At the Ronald J. Fichera Law Firm, we understand how delicate special needs planning can be. Parents worry, and rightfully so. We have solutions, though. Below is an overview of special needs planning. Contact us online or at 610-768-9255 to learn more about it and how our legal services can help you and your special needs child.
Special needs are also referred to as “disability,” "handicap,” or “incapacity.” Each term is differently defined by state and federal law. Under the Americans with Disabilities Act (ADA), special needs are cited as a disability and are defined per as
The meaning of the above definition gets further broken down by the ADA and then narrowed by case precedent. The definition matters if you want your child to get federal and/or state assistance and/or protection. Our estate planning attorney can help you understand what your child may qualify for and how to get it, as well as how to arrange and distribute your own assets upon your death in a way that will best benefit your child.
In the end, though, if your child has special needs––however significant they are or are not––you want to make sure your child is safe and financially stable throughout their life. You can do this through a comprehensive estate plan.
It's simple. An estate plan can help make sure your child has all the necessities they need. Of course, it all depends on how you put your estate plan together to ensure they have what they need and more. If planned correctly, you can help provide:
Your tailored-made estate plan can incorporate things like identifying care providers, appointing a guardian, creating a trust and designating a trusted trustee, and finding housing.
The most important elements of your estate plan, however, will be the guardianship and creating a trust.
One of the most important aspects of estate planning for parents of special needs children is choosing a guardian to look after the child once both parents have passed away. This can be done in the parents' last will and testament. If the parents do not make a joint will, they should make a point of ensuring that they both name the same person as their child's legal guardian.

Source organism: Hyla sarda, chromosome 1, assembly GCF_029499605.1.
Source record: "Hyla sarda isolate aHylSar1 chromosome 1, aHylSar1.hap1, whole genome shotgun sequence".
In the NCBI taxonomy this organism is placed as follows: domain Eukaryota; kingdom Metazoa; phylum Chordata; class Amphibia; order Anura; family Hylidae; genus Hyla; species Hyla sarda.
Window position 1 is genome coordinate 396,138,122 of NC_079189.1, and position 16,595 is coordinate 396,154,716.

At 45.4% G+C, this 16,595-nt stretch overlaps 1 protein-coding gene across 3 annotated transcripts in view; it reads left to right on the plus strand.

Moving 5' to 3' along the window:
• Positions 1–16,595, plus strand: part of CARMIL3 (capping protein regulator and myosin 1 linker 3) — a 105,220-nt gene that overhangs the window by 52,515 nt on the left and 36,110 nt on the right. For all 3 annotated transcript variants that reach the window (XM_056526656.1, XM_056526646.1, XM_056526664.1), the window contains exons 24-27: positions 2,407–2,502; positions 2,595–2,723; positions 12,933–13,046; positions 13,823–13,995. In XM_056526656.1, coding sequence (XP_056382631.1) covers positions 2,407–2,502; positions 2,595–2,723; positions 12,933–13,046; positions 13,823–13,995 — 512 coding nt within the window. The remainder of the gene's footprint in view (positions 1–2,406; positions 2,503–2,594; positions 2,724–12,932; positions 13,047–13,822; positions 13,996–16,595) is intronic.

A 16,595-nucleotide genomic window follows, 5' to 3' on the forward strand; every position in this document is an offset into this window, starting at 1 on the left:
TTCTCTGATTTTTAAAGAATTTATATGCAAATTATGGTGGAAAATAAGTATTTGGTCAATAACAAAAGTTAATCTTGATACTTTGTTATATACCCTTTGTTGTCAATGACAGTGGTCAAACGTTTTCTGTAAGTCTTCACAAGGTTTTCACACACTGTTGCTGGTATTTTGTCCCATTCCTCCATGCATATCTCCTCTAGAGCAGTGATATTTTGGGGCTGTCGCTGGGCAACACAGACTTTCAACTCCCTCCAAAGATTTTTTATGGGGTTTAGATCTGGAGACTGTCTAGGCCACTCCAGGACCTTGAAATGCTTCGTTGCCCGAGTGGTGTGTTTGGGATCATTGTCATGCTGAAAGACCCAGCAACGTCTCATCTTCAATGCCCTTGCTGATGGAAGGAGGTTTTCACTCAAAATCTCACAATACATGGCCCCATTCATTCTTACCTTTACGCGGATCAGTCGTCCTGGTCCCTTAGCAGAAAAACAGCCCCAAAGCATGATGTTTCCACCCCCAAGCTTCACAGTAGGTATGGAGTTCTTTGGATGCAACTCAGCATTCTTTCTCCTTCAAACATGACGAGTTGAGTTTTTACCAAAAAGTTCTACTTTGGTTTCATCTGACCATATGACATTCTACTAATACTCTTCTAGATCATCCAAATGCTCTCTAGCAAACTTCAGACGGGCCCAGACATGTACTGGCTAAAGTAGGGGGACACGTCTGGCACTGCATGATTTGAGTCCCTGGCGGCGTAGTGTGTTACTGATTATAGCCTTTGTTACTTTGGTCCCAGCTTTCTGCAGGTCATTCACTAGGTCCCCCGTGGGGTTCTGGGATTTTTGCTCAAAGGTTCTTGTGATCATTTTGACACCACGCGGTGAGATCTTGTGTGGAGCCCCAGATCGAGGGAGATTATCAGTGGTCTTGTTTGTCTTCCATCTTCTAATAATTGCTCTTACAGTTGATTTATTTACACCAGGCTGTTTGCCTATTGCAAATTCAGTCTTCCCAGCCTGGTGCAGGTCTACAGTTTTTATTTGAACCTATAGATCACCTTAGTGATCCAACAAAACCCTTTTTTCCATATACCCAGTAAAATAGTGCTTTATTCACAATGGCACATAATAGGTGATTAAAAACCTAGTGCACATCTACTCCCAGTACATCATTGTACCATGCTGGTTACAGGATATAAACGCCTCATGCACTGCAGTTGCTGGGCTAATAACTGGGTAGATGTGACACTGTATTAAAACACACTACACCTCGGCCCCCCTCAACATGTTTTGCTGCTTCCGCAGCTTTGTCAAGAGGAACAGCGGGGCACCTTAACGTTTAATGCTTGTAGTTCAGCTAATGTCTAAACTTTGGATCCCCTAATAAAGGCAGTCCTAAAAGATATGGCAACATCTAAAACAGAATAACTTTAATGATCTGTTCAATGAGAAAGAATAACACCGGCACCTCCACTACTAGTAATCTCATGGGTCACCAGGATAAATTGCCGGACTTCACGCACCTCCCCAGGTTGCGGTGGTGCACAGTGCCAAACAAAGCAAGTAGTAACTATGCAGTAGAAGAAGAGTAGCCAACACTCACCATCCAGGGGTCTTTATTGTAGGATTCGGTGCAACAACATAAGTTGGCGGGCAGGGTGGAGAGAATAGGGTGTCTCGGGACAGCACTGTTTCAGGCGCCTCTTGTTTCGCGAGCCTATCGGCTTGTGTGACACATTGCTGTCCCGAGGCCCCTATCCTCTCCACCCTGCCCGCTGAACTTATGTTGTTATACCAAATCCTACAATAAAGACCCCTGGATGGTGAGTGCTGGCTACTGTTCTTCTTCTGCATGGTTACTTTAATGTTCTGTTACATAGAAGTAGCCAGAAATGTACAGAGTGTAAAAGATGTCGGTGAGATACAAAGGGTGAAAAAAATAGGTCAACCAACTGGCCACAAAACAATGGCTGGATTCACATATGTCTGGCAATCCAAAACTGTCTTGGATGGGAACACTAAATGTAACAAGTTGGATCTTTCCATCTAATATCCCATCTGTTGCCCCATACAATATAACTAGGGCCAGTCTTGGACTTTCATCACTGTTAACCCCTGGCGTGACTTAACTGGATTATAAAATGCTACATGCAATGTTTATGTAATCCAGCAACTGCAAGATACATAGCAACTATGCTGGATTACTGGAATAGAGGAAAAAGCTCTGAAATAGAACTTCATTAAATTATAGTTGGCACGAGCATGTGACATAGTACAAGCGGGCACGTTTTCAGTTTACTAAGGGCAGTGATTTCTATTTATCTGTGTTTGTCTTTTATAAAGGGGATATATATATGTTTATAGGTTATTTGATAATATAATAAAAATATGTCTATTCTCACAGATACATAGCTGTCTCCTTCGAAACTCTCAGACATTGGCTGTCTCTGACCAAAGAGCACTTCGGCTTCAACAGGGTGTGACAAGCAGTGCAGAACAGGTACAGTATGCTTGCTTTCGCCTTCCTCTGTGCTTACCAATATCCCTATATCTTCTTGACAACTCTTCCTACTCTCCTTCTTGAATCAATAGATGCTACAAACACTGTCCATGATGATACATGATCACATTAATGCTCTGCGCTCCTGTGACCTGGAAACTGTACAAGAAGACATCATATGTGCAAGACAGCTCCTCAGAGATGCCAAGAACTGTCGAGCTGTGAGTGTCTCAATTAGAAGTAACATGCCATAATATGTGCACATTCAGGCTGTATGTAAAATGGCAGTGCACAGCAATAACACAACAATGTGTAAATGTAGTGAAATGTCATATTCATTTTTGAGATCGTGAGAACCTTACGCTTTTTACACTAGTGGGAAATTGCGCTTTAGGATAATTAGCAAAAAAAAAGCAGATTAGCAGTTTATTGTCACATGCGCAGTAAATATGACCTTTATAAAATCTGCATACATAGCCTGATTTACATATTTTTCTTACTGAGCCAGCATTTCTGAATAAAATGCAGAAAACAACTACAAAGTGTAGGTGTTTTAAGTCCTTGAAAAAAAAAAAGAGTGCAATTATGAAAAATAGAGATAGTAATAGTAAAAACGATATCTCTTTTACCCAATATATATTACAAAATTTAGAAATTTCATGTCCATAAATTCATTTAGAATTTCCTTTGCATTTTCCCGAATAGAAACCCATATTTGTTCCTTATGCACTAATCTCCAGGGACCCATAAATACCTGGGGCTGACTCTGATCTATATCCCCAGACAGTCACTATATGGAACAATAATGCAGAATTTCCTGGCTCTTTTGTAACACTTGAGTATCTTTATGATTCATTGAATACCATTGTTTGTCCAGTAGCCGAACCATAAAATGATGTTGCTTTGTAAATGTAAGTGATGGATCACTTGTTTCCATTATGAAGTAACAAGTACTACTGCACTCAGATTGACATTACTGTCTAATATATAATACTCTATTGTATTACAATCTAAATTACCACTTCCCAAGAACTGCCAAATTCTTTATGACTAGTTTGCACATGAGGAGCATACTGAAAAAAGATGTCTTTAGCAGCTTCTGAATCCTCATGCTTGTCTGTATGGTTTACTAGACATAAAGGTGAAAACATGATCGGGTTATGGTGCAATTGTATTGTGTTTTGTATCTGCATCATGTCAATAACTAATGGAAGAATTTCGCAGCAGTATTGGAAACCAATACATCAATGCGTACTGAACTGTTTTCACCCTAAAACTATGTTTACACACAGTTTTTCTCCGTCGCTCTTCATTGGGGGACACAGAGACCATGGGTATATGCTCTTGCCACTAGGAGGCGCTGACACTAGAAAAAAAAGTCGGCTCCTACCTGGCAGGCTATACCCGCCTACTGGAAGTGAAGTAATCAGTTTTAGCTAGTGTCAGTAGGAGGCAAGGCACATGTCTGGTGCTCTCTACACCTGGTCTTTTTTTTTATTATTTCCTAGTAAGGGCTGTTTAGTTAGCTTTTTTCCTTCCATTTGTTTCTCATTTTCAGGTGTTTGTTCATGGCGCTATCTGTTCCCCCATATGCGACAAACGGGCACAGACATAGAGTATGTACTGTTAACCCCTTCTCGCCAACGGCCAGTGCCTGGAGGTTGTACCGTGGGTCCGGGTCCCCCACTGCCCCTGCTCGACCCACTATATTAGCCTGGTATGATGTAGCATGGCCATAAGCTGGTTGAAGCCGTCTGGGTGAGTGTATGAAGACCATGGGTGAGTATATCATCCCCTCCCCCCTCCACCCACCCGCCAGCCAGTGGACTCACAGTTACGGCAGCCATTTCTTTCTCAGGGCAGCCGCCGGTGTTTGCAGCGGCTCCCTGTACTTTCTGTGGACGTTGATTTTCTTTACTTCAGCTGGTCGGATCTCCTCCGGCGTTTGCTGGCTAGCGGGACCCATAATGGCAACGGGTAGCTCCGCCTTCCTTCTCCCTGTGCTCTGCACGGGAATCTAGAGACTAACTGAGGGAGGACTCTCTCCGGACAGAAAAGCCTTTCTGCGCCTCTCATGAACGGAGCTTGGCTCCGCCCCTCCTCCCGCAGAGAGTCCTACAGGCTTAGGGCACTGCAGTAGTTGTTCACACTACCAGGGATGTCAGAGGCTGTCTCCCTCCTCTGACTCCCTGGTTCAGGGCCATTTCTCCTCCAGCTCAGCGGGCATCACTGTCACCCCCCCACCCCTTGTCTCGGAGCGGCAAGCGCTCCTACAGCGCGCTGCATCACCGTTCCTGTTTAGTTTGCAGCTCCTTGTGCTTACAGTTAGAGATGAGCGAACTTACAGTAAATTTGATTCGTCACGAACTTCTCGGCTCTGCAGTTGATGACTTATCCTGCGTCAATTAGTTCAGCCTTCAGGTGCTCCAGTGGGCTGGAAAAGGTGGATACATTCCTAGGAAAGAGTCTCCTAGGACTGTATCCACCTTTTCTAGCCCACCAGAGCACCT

In either case, parents should choose someone who is trustworthy, reliable, and professional.
Children with special needs are rarely able to earn a living on their own. Instead, they rely on their parents for financial security.
Parents can continue to provide that financial security by establishing a testamentary trust or a special needs trust. Both set aside assets from the parents' estate to fund a trust that would be professionally managed by a trustee of the parents' choice. The principal in that trust would create interest payments that can be used to cover the child's ongoing needs and care. Also, if drafted properly as a spendthrift trust with strict limits on the trustee's ability to give money to the child, the child may still qualify for public assistance––if desired and necessary.
When selecting the trustee for the trust, you want to consider seriously who you want the trustee to be, especially if the trust is not set up as a spendthrift trust. If the trustee, like a family member, views the trust's assets as family assets, they may spend the money themselves, too. In lieu of a family member of a trust, you could also consider the following:
You can also opt to have co-trustees where one trustee is a family member and the other is not. There are, of course, pros and cons to all of these options, so speaking to a special needs lawyer works in your favor.
When parents have the assets and want to leave them to their children, including a special needs child, there are a few mistakes often made.
In the end, it is always best to speak to an estate planning attorney to make sure you set up the estate in your special needs child's best interest.
You want what's best for your special needs child, and we at RJ Fichera Law Firm understand that. We will review your assets, listen to your wants and needs, and provide the best legal options for you so that your goals for your family are met. Contact us by filling out the online form or calling us directly at 610-768-9255 to schedule a FREE Consultation today.
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